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I am trying to set up my system so that php can be run without including the shebang in every file. Is there an alternative to using #!/usr/bin/php in every php file I write?

closed as too broad by IMSoP, RiggsFolly, treyBake, Machavity, Pearly Spencer Feb 5 at 18:36

Please edit the question to limit it to a specific problem with enough detail to identify an adequate answer. Avoid asking multiple distinct questions at once. See the How to Ask page for help clarifying this question. If this question can be reworded to fit the rules in the help center, please edit the question.

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    Yes the alternative is running PHP scripts with php filename.php - is that "better" for your use case? – Joni Feb 5 at 14:57
  • As Joni's comment suggests, I think editing the question to include more information on why you need this would be useful - what is the context where you want this to work, and what is the downside of shebang lines that you want to avoid? – IMSoP Feb 5 at 15:00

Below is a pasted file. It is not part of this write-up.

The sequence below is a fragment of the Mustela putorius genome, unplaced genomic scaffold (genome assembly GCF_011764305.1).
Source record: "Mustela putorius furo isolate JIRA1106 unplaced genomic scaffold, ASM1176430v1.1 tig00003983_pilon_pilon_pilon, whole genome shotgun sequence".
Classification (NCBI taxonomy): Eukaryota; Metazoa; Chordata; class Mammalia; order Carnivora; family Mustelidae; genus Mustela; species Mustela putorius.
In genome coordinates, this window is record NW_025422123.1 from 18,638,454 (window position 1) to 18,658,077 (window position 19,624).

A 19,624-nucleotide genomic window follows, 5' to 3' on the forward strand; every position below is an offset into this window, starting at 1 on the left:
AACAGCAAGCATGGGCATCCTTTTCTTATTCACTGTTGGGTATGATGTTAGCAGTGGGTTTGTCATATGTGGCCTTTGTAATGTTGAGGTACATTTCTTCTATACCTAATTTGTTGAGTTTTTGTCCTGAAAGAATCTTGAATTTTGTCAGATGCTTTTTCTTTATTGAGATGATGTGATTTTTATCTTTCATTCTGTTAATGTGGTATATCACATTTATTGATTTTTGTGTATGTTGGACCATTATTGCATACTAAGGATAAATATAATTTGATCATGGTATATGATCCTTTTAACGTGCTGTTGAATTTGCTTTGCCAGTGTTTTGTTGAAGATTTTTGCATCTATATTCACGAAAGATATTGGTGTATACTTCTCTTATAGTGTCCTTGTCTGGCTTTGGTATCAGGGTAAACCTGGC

• are you using PHP CLI or PHP in browser? if the latter, this is never needed :S – treyBake Feb 5 at 15:05
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The shebang is only needed, if a PHP should be called directly by a shell/tool like any other shell script. Examples are functions system() or exec*() provided by many languages, including PHP.

If calling a command, the tools look for a shebang to decide, which interpreter is to call. This works for awk too:

#!/usr/bin/awk -f
BEGIN { print "begin" }

The general idea is, to put commands e.g. in /usr/local/bin, make chmod a+x and use them like any other command without need, to select the needed interpreter manually.

Conclusion

Shebang is not needed for web server files, that are never called as script by a shell or external tool.

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